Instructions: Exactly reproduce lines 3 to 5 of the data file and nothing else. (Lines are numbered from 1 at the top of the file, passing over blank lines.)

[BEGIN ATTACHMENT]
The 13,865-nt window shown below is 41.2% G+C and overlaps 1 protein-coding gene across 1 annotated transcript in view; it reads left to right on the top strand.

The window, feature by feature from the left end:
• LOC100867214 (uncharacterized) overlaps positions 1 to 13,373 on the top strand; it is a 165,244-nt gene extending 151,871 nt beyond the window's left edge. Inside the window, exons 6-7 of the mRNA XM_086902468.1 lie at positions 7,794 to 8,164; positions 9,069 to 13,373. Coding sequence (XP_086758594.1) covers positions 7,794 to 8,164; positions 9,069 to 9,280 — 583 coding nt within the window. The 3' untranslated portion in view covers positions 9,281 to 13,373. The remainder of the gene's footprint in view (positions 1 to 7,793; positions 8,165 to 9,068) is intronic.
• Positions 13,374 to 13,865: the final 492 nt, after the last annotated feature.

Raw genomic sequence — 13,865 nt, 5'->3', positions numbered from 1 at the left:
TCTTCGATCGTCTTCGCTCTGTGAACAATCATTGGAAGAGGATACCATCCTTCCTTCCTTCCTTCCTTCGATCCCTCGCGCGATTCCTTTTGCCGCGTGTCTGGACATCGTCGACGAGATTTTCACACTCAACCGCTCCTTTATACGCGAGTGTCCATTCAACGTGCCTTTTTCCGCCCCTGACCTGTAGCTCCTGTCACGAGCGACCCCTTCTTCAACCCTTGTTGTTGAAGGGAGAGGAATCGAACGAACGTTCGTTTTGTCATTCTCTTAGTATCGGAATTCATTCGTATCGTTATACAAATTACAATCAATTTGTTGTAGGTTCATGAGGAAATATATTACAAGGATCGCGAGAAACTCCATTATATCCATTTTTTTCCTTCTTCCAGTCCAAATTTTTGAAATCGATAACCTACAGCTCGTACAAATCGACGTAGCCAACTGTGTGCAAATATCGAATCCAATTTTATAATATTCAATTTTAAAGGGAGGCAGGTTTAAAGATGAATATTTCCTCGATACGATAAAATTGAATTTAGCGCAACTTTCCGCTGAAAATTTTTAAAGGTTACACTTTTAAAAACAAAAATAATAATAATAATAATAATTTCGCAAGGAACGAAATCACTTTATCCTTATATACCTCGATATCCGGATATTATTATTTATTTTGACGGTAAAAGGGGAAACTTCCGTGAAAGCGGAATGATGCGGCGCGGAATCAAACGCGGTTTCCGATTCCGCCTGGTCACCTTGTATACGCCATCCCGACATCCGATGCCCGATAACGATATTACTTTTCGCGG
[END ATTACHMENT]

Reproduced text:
• LOC100867214 (uncharacterized) overlaps positions 1 to 13,373 on the top strand; it is a 165,244-nt gene extending 151,871 nt beyond the window's left edge. Inside the window, exons 6-7 of the mRNA XM_086902468.1 lie at positions 7,794 to 8,164; positions 9,069 to 13,373. Coding sequence (XP_086758594.1) covers positions 7,794 to 8,164; positions 9,069 to 9,280 — 583 coding nt within the window. The 3' untranslated portion in view covers positions 9,281 to 13,373. The remainder of the gene's footprint in view (positions 1 to 7,793; positions 8,165 to 9,068) is intronic.
• Positions 13,374 to 13,865: the final 492 nt, after the last annotated feature.

Raw genomic sequence — 13,865 nt, 5'->3', positions numbered from 1 at the left: